By JOE McFARLAND
445 feet, 10 inches.
It works out to just under 150 yards for football fans. It’s about 2.5-times the length of a regulation NHL ice rink. And when we’re talking about MLB fields, it’s still further than the biggest outfield, which belongs to Comerica Park in Detroit, where the centre field fence is 420 feet away from home plate.
445 feet, 10 inches is how far an Alberta boy tossed a baseball to gain infamy in the Guinness Book of World Records – a feat that stands to this day. His name was Glen Gorbous.
In the April 9, 1958 edition of the Drumheller Mail, Glen Gorbous was described as “the native of the Drumheller Valley and adopted son of Vulcan” by legendary sports broadcaster Henry Viney. Gorbous was born in Rosedale on July 8, 1930. As a boy, he became known for his ability to throw the baseball.
“He used to throw water-logged baseballs across the Red Deer River,” his son Kris told Alberta Dugout Stories.
After playing for several teams in the province, like the Rosedale Midways and Calgary Purity 99, Gorbous was noticed by the Brooklyn Dodgers during one of their scouting camps that were frequently held across the country. He went on to make a few stops during his minor league days.
Finally in 1955, Gorbous made his professional debut as a member of the Cincinnati Redlegs. He wouldn’t last long there, as he was sent to Philadelphia along with Andy Seminick and Jim Greengrass for Smoky Burgess, Steve Ridzik and Stan Palys. According to his son, Gorbous and Seminick became friends in their time together with the two teams, recalling stories the two would share about how hard his father threw the ball.
Gorbous would go on to play 109 games with the Phillies between 1955 and 1957.
“His downfall was his hitting,” Kris recalled, as his dad was a lefty so would only face southpaws. His average in the majors was .238, slugging four home runs, all in 1955 with the Phillies.
“When I finally made the big time with the Phillies, I hit my first major league home run against the Brooklyn Dodgers – the first team to sign me,” Gorbous said in an Alberta government advertisement that was put in several newspapers in 1988.
“That was sweet.”
After his last game in Philadelphia, Gorbous was sent down to the Omaha Cardinals.
According to the Atlas Coal Mine, Hall of Fame managers Tommy Lasorda and Sparky Anderson called Gorbous “The Canadian Kid with the American Arm.” Base runners always thought twice about testing that reputation. Kris Gorbous remembered hearing stories about speedsters like Pee Wee Reese getting picked off by his dad’s cannon.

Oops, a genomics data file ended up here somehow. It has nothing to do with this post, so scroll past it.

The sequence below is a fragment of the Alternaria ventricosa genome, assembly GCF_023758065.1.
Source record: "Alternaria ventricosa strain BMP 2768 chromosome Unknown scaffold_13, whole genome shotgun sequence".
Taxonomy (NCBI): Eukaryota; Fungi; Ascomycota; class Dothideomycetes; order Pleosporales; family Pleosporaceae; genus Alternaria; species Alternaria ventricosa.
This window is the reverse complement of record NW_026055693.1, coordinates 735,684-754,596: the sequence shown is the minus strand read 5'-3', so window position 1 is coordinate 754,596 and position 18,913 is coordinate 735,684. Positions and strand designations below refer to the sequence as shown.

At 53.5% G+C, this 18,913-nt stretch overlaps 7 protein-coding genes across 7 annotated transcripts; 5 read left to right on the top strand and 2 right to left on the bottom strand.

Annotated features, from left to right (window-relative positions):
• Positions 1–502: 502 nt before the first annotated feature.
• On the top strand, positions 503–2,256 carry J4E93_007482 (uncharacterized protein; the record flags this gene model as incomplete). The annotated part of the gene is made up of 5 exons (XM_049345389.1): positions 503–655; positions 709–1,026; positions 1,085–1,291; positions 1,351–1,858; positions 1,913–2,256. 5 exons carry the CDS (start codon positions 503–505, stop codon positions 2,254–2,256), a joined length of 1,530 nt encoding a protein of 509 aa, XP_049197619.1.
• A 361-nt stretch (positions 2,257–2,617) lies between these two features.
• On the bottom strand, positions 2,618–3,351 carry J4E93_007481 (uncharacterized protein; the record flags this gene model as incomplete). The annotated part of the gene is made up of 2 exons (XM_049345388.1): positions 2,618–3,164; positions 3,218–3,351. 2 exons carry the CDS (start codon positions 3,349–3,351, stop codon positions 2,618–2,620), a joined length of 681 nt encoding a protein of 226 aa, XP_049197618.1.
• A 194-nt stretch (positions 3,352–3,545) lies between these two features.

“They call him ‘Gorgeous Gorbous,'” Tom Morris told the Drumheller Mail on July 24, 1957 about seeing Gorbous play for the Omaha Cardinals. “I saw him hit a homer and also send over a perfect peg to home plate from centre field to nip a runner.”
“He sure looked good to me.”
One week later, Gorbous was in Omaha for a promotional exhibition.
“He crammed the hot dog into his mouth, put his glove on, and slammed back his root beer,” the Alberta Sports Hall of Fame said, setting the stage for the record-setting feat.
The rest was summed up in this short article, found in the Waterloo Daily Courier two days later.
After The Throw
Gorbous returned home to Alberta during every off-season to work at his father’s furniture store in Vulcan. Coming home also meant spending time with his son, Kris. But baseball wasn’t his forte.
“I was more into hockey,” Kris said in our chat, adding he never felt any pressure to follow in his father’s footsteps.
He remembers throwing the ball around and the neighbour kids wanting to play, but it wasn’t a big deal.
“He was just dad to me.”
Glen Gorbous was inducted into the Alberta Sports Hall of Fame in 1989. The following year, he passed away shortly before his 60th birthday.
Kris, who went on to play with the AJHL’s Calgary Canucks from 1977 to 1979, says he is still asked once in a while about his father’s legacy, like he did when approached by Alberta Dugout Stories.
When we met, he brought out a small booklet, with copies of old newspaper articles and other mementos. A friend put it together as part of a nomination package for the Canadian Sports Hall of Fame.
All these years later, with names like Clemente, Barfield, Jackson and Guerrero having patrolled the outfield in that time, it is surprising to some that a Guinness World Record for longest baseball throw still holds true, 60 years later, by an Alberta kid with an American arm.